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I live in a 1964 ranch-style home that’s only 1400 s/f (3 bed/2 bath). Here are the photos of my master bedroom layout, which I’m working on. It’s only 13’7″ x 10’7″, with two random windows that aren’t even the same size.
One window encroaches on the bed, and the other is squashed into the corner near the closet.
On top of that, they aren’t even beautiful. They’re kind of fat and squat, and someone replaced the original windows with vinyl. We are planning on replacing the vinyl with windows more appropriate to the home, but we’re definitely not blowing out the brick on the walls to make something more attractive and symmetrical.
My bedroom is painted BM Gray Cashmere, with BM White Dove ceiling and trim. Earlier this year, I ordered Kristie Barnett’s Paint Color Toolkit that you featured in a blog post (love it!). When I saw the Benjamin Moore Gray Cashmere color card, I knew I wanted to go for (i.e. shamelessly copy) this look, a room I absolutely love:
My original plan had me cutting down the one bedside table to the same height as the other, and painting both white. I was also planning on doing just a single drapery panel on the right side of the bed window, and regular drapes on the other window, to add height and softness to the room.
But now I’m kind of doubting myself, and have reached that horrible point of decision paralysis. My room is so small, I somehow feel that the window treatments need to echo each other and not be totally different? (See, I can’t even say that with confidence!)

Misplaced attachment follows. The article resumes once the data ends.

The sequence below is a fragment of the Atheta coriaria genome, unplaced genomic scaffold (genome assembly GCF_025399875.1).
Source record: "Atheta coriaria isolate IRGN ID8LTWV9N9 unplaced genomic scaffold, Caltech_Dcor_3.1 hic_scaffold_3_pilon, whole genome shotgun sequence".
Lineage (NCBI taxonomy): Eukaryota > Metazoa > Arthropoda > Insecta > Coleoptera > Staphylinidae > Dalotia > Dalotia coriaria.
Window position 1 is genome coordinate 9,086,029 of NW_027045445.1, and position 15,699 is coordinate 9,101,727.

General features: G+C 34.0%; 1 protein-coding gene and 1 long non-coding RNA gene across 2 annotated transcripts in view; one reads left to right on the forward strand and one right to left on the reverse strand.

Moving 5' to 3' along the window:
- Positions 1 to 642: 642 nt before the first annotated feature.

If you created a mood board for me, even with something entirely different from my inspiration, I’d feel like I’d died and gone to heaven! But even if you just nudged me by saying what you think would be the best window treatment option I’d still be ecstatic.
I can’t find anything online for my particular situation, because homes like mine always seem to be the “before” shot of the new, stunning remodel done by an architect/interior decorator husband-wife team, hahaha.
I received a sweet note the other day from Tracie and she said that she has a small ranch house and is struggling with her master bedroom. I told her it would be okay to send a few photos which she did with the note above.
Oh wow! Pretty wall color. I mean, really pretty.
And the bed is lovely… but there are some substantial issues.
What’s the first problem with this bedroom?
Besides it being pitifully small for a master bedroom. Anyone?
Yes, in the second row; I saw your hand go up first.
The ceiling fan with a light?
Bingo. You guys know me! The fan is fine. The fan with a light says tacky in my opinion. The only time I’ve seen this work is with a retro style fan. It’s meant to be fun and well… retro. Otherwise, in a classic design like Tracie desires, the light looks down-market to me.
Anyone else having a problem with the placement of the bed in this bedroom layout?
I see most of you raised your hand.
Tis a problem. We have a queen-sized bed that feels cramped in an elfin-sized bedroom. Okay, we’ll call it cozy. :]
Plus… our problem child. Those windows.